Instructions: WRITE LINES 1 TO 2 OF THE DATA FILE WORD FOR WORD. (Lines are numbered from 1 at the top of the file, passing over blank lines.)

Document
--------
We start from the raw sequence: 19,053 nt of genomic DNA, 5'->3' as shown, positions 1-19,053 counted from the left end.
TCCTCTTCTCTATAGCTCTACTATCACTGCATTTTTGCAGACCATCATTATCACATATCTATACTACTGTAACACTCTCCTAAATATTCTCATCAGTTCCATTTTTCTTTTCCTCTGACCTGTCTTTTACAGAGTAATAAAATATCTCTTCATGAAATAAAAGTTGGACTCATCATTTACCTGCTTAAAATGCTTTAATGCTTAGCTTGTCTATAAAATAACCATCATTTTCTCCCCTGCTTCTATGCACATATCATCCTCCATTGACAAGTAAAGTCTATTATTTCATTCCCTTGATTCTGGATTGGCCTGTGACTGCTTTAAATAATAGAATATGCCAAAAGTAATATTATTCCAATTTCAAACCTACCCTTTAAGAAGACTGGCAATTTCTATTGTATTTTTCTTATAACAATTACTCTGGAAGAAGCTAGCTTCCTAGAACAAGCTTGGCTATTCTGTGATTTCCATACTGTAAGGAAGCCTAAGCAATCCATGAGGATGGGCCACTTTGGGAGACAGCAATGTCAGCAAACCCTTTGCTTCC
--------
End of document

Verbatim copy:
We start from the raw sequence: 19,053 nt of genomic DNA, 5'->3' as shown, positions 1-19,053 counted from the left end.
TCCTCTTCTCTATAGCTCTACTATCACTGCATTTTTGCAGACCATCATTATCACATATCTATACTACTGTAACACTCTCCTAAATATTCTCATCAGTTCCATTTTTCTTTTCCTCTGACCTGTCTTTTACAGAGTAATAAAATATCTCTTCATGAAATAAAAGTTGGACTCATCATTTACCTGCTTAAAATGCTTTAATGCTTAGCTTGTCTATAAAATAACCATCATTTTCTCCCCTGCTTCTATGCACATATCATCCTCCATTGACAAGTAAAGTCTATTATTTCATTCCCTTGATTCTGGATTGGCCTGTGACTGCTTTAAATAATAGAATATGCCAAAAGTAATATTATTCCAATTTCAAACCTACCCTTTAAGAAGACTGGCAATTTCTATTGTATTTTTCTTATAACAATTACTCTGGAAGAAGCTAGCTTCCTAGAACAAGCTTGGCTATTCTGTGATTTCCATACTGTAAGGAAGCCTAAGCAATCCATGAGGATGGGCCACTTTGGGAGACAGCAATGTCAGCAAACCCTTTGCTTCC